A catheter is used to drain urine from your system if you lack the ability to do so. You see, there are some instances when your body cannot urinate. Sometimes, it may be due to an obstruction like a kidney stone or it can also be due to weak bladder muscles. You may also need a catheter if you lack the ability to go to the bathroom. This may happen if you have just finished surgery, are heavily injured, or are bedridden. Fortunately, you can use a catheter to drain the urine to keep you comfortable.
A catheter has different parts, depending on what kind of catheters they are. The Foley or indwelling catheter usually has a balloon attached to it that when filled, keeps the catheter in place within the patient. Additionally, there is the drainage bag where the urine is drained and removed from the body. The intermittent catheter, on the other hand, does not have the balloon at its tip. This type of catheter is meant to be used once and then disposed. Their simplistic design and disposable nature makes them ideal in daily catheter use simply because they are much better at preventing urinary tract infections.
Furthermore, there are two types of bags. There is the large drainage device and the leg bag. Usually, a leg bag is used for intermittent catheters since intermittent catheters are changed all the time and a leg bag can contain up to 500 ml of urine. The leg bag is typically attached to the legs with some elastic bands or medical tape. It is perfect for the patient throughout the day because it lets them have a catheter as while moving. The leg bag can be fixed under their hospital gown and patients are able to easily empty it out in the toilet whenever necessary. The large drainage device, however, is made for patients using indwelling catheters because those patients do not need to move as much.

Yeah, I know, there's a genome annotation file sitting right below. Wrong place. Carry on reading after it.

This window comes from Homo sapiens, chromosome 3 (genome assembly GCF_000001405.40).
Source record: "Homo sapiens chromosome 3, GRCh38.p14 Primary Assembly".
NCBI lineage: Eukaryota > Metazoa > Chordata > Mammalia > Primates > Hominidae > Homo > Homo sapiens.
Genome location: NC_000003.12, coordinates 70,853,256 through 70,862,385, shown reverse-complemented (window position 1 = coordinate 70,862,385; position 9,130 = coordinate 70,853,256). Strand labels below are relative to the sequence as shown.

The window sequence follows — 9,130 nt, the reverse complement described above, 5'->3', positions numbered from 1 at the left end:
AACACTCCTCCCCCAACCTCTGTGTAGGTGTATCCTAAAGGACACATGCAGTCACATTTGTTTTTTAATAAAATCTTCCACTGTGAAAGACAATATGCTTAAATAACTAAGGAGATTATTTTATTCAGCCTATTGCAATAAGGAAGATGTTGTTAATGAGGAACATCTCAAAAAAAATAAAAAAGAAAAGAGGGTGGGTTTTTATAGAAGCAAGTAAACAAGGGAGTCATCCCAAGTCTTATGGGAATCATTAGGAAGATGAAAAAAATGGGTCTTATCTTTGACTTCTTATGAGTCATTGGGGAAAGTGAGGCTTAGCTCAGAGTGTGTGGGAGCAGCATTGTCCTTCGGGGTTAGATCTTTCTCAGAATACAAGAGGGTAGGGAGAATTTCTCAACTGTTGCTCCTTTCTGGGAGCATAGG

To properly use a leg bag, you should keep it low enough so that the urine does not go back to the bladder. Also, make it a habit to empty the leg bag every 8 hours.
Also, you should replace it after using. This can prevent infections. To remove the leg bag for cleaning, you can remove its attachment from the catheter. From here, you may be tempted to clean it and strap it back on. Do not do this. Most physicians will advise against cleaning and reusing a leg bag because that presents a high risk of infection. Always swap out your used leg bag for a new, sterile one.
As you can see, it is really easy to use and maintain your leg bag. You must keep all aforementioned tips to heart if you are planning to properly carry out your daily routine while still wearing a catheter. Though at the same time, you must also keep in mind to periodically empty out your leg bag and replace it to avoid issues such as catheter-induced urinary tract infections.